March 6: Happy Birthday to Toronto and Toronto Public Library!

March 6, 2017 | Barbara Myrvold

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March 6 is an important date in the history of Toronto and the Toronto Public Library. 

The City of Toronto was established 183 years ago today. On March 6, 1834, royal assent was given to "An act to extend the limits of the town of York, to erect the said town into a city and to incorporate it under the name of the City of Toronto".

The incorporated city - the first in the province - reverted to its earlier name of Toronto, derived from an Iroquoian term meaning 'where there are trees in water', referring to fishing weirs at the narrows between "Lac de Toronto" (Lake Simcoe) and Lake Couchiching. 

Toronto map 1750s
Detail of Carte générale du Canada ou de la Nouvelle France, 1753 One of the first maps to use "Toronto" to apply specifically to the present site of the city. This was a military map, and the flag indicated the French fort at Toronto.

The new city had a population of just over 9,000. It was bounded by Bathurst Street on the west, Parliament Street on the east, a line 400 yards north of Lot Street (Queen Street) in the north and the lake on the south.  Beyond the city proper were “liberties”, land for future expansion, which extended to Dufferin on the west, Bloor on the north, and, on the east, the Don River south to today's Queen, and then eastwards beyond Ashbridge's Bay. Journalist and radical politician William Lyon Mackenzie became the city's first mayor in the municipal election held on March 27. 

Toronto in 1834
Detail of City of Toronto and Liberties, 1834. James Grant Chewett (1793-1862)

Fifty years later, on March 6, 1884, the most prominent event to celebrate the city's semi-centennial was the official opening of Toronto Public Library. (The first branch, Northern, located on the outskirts of the city in Yorkville, had opened a few weeks earlier on February 18.) Invitations were sent to "the foremost citizens in all walks of life," and a large crowd filled the Library's reading room, spilling into adjacent areas. 

Toronto Public Library March 61884 Invitation
Invitation to Toronto Public Library official opening, March 6, 1884

A majority of Toronto voters had supported a municipally-funded library open to all citizens at the local election held on New Year's Day 1883.  The Toronto Mechanics' Institute (which had been the leading centre for adult education since 1830) transferred its 5,000-volume library and 22-year-old building at the northeast corner of Adelaide and Church streets to the new public library board.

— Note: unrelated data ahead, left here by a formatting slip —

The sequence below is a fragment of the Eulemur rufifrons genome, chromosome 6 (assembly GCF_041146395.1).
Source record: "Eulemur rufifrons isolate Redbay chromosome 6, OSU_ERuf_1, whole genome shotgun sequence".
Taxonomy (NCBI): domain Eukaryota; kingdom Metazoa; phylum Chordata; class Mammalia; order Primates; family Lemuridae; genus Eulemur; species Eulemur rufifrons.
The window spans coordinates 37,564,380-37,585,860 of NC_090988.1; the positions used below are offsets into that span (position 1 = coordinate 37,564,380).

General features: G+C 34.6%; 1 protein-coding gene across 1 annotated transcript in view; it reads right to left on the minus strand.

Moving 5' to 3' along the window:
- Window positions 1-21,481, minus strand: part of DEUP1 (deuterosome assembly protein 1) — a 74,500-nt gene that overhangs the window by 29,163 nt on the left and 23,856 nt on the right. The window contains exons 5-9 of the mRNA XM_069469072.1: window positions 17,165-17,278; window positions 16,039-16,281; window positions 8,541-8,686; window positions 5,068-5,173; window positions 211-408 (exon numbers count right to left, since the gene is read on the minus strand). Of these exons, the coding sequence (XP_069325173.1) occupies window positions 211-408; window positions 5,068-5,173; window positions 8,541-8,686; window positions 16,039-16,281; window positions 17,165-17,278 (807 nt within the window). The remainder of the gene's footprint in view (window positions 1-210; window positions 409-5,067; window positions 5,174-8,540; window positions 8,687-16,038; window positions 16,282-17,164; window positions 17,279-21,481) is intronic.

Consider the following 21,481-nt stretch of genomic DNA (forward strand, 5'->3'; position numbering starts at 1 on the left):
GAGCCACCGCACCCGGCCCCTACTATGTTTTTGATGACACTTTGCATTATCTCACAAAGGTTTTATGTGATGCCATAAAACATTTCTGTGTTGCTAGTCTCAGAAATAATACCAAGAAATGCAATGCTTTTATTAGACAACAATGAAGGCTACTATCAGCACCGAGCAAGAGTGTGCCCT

Toronto Public Library 1884
Toronto Public Library's main building, 1884. The Library retained a branch in this building until 1927.  It was demolished in 1949.

John Hallam, the first chair of the Toronto Public Library Board, presided over the opening ceremonies.  Lieutenant-governor Sir John Beverly Robinson was on the platform as were other prominent citizens, including several strong advocates of the public library movement in Toronto such as Rev. Henry Scadding and Daniel Wilson, the president of the University of Toronto.  Wilson delivered the opening address, proclaiming "Today Toronto celebrates its first half century's existence.  Today...we fittingly mark its advent by the opening of the first Free Public Library in Canada."

The Globe devoted four-and-a-half columns to the event, giving a full account of the speeches and even publishing an ode that had been especially written for the occasion. After the formal ceremonies, the library was opened to the general public, and thousands visited the new institution.  In the evening, there was a dance "with electric lights thoughtfully provided."  Throughout it all the women’s dresses, noted in great detail by the Toronto Daily News, competed for attention.  

Much has changed over the years.  Toronto is now the most populous city in Canada with more than 2.7 million residents.  Through a series of municipal annexations between 1883 and 1998, it stretches 43 km from east to west and 21 km from north to south at its longest points.  Toronto facts

Toronto Skyline
Toronto skyline (image courtesy of Sean E on a creative commons licence)

Toronto Public Library is the world's busiest urban public library system with more than 18 million visits in 2015.  It has 100 branches and collections comprised of over 10.6 million items including books, CDs, DVDs and eBooks, with 40 languages represented in library materials. Toronto Public Library key facts; history

Toronto Reference Library Interior
Toronto Public Library's flagship branch, Toronto Reference Library.